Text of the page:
Page 00000011 Reduced listening comes about through concentrated, repeated listening to a sound event, a common activity in the electroacoustic composing process. It is an investigative process whereby detailed spectro-morphological attributes and relationships are uncovered. (Smalley 1997) This marks a shift in perceptual focus under which a sound event loses its extrinsic associative qualities and then even expressive qualities of its musical context. I contend that this shift in perceptual focus is exactly the same as the mind shifting towards the first stage of hypnosis. Because of repetition, few new perceptual cues are made. When the conscious mind exhausts these cues it rests, waiting for more. Then one is able to understand the sound event as a more basic element: spectral motion. In the following examples I intend to show that motion is understood unconsciously. Keep in mind that this example of repetition can be used to understand reduced listening, while it is not essential in order to engage this mode of listening. Once again, as with anything we may listen for, we must train the ear to do so. Most everyone has experienced this first stage of hypnosis even without being aware. Highway hypnosis exemplifies the first stage of hypnosis, light trance. Anyone who has ever driven down a highway for some period of time is likely to slip into a light trance (and sometimes wonder how they missed their exit). It is interesting to note that we know how to drive an automobile subconsciously. Another example is someone who is so deep in thought that they wonder how they even stopped properly at a red light. Even more amusing, is the motorist who stops at a green light. The reason that we are able to know how to drive subconsciously is because physical information we collect from our environment (such as motion), the mental representation of which is psychophysical information, is a function of our unconscious minds. This is the reason reduced listening, a shift towards perception of spectral motion, is a shift towards the subconscious. Figure 1. shows a sound event repeating over time, alongside which is a solid line indicating perceptual focus. The line indicates a shift in perceptual focus from a conscious alert state to a more subconscious hypnotic state. out loud as objects of contemplation. Here we find the same idea: repetition of a sound event. This paper assumes that meditation and hypnosis are both psychologically similar forms of trance. One final example of sonic phenomenon inducing trance is from riding a train. The sound a train makes in travel is constant yet it is also repetitious. Listening to the sound of a train can make one drowsy and even help one fall asleep. These examples may aid in understanding the notion of shift in perceptual focus. 6. A COGNITIVE MODEL It is clear that a cognitive model, which allows for all of these inner workings to coexist, is necessary to further this discussion. It is important in the communication of these ideas to have some kind of representation (even if it is some kind of abstract representation that symbolizes something that doesn't physically exist). I propose a cognitive model that offers a way to explain an organized network of knowledge (other than just by those terms), a way to incorporate reduced listening and the idea of a hypnotic state into the model, and provide for the idea of perceptual cues. 6.1. Generalization Unit Theory Every sensory modality is handled in a different part of the brain. For example, visual information is processed by the visual cortex. This example refers to modularity. A module is a set of automatic processes that occurs apart from other cognitive systems (Kellogg, 2003). If all sensory modalities are modulated separately then they must become unified on another level of perceptual processing. Michel Chion applies the term synchresis to describe "the spontaneous and irresistible weld produced between a particular auditory phenomenon and visual phenomenon when they occur at the same time." (Chion 1994) As discussed, such a bond could also include inherent physical information. This paper proposes a generalization unit theory to describe any mental representation of perceived stimuli, wherein all modalities utilize the same trans-modal unit for the purpose of explaining synchresis as well as other strange audio-visual interactions. The Trans-modal Perception Unit coflscious realm subconscious realtm sound event -- C^^ ^. /perrcep~tual / t rcnu repeftitions time Generalization a commor groupin r 1 oft:.sbstr~ctio ns i\ " Abstract-ions link to other generalizations i. cnnections map S to. more specific!! details Figure 2. A basic unit of perception. Figure 1. Conscious state over time. Now consider the Buddhist mantra. Mantra meditation, from Hinduism and Buddhism, is a form of meditation whereby words or phrases are repeatedly chanted internally or Figure 2. is a visual representation of a thought entity. It is merely a contrivance to the aid in explaining something that is difficult to imagine having a physical form at all. So it is more realistic to think of this visual representation as expressing some occurrence rather than as an object. The bulk of this unit 11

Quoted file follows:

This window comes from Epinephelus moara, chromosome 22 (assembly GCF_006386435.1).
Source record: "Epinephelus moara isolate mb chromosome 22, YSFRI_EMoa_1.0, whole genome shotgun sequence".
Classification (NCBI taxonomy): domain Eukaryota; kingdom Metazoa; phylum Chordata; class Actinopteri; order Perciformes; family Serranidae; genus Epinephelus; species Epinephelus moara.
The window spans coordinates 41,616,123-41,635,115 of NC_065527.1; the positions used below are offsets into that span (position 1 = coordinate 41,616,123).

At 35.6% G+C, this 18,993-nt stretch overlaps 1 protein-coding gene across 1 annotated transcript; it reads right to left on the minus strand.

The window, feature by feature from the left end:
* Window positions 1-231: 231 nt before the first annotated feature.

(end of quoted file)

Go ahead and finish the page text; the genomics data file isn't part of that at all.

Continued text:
Page 00000012 represents a generalization. A generalization is a group of abstractions. Abstractions, similar to generalizations in essence, describe here a single basic component of a generalization that can easily form associations with other abstractions from other generalization units. A generalization here maintains a broader scope, a further level of abstractedness rendering a unified embodiment of that perception. The generalization unit can provide access to pertinent specific details. These details are by nature abstractions as well, but they exclusively belong to a specific generalization. If one were to consciously delve into those specific details and make new connections to other perceptions, they will have effectively turned some detail into a networkable abstraction to make the connection. Generalization units only connect to other generalizations through a network of abstractions. Every thought or perception embodies abstraction. 6.2. State of Consciousness Cognitive Model The State of Consciousness Cognitive Model is contrived in order to explain the interactive process of music cognition. The network of trans-modal perception units at the bottom of Figure 3. represents one's personal environment. This diagram shows only one trans-modal perception unit being introduced into the network. When engaged in a musical experience, however, since each unit represents a generalization made of sensory information it is likely that this model would be at a constant state of accumulation. First, new information is introduced into the working memory. Working memory attempts to make associations within the network. If an association is made then that connection creates a perceptual cue. Perceptual focus, in Figure 3, is represented as the part that breaks up the straight line from working memory to conscious elaboration. If the perceptual cue does end up in the conscious elaboration stage, then whatever connection was made to create a perceptual cue will be made evident to the conscious mind. This is to suggest that connections are made in your head before they pop up in your conscious mind. Acquirement is learning. It entails a modification of the network of knowledge. important to understand that these are not fixed states, but perceptual focus will generally reside in between the two, to varying degrees. In order to achieve a subconscious state of inner awareness one must quite the mind and be free of perceptual cues. This basically means that perceptual cues are like thoughts that pop up all the time. If one were to relax one's perceptual focus, then instead of sensory generalization units traveling normally to the conscious mind, this model has a pathway (through perceptual focus in its subconscious state) straight to the subconscious mind. In support of this model, consider the suggestibility of the subconscious mind. This open pathway, unfiltered by the conscious mind, could explain such a phenomenon. This model is appropriate for both describing musical experience (including reduced listening) and a model for the cognitive processes involved in hypnotic induction. 7. CONCLUSION Adopting a cognitive model to conceptualize musical perception may be useful for composers who wish to obtain a deeper understanding of their craft. New music such as electroacoustic music, painted on a canvas of spectrum over time, relies on these ideas of cognitive connectivity to evoke substance. When we become immersed in a musical experience, we are actually immersed in our own minds. Music is a profound communication. A composer may hypnotize, cause the heart to pound, amuse or bring one to tears. It is important to be aware of these cognitive aspects in order to communicate most effectively. 8. REFERENCES  ASA (American Standards Association) 1960. Acoustical Terminology. American Standards Association, New York.  Chion, M. 1994. Audio-Vision: Sound on Screen. Columbia University Press.  Grow, G. 1996. Serving the Strategic Reader: Cognitive Theory and Its Implications for the Teaching of Writing, Available on-line at: <http://www.longleaf.net/ggrow>.  Keller, D., A. Capasso. 2006. New Concepts and Techniques in Eco-Composition. Organized Sound (11)1, 55-62.  Kellogg, R. 2003. Cognitive Psycholgy. Sage Publications.  Lockhart, A., D. Keller. 2006. Exploring Cognitive Process Through Music Composition. Proceedings of the International Computer Music Conference 2006.  Smalley, D. 1994. Defining Timbre - Refining Timbre. Contemporary Music Review (10)2, 35-48.  Smalley, D. 1997. Spectromorphology: Explaining sound-shapes. Organised Sound (2)2, 107-126. Figure 3. A cognitive model. Perceptual focus is an aspect of the psyche. Its normal function, a conscious state of awareness, would be to actively seek out perceptual cues as they are created. Recall Figure 1. where perceptual focus is viewed within the context of conscious and subconscious states of awareness. It is 12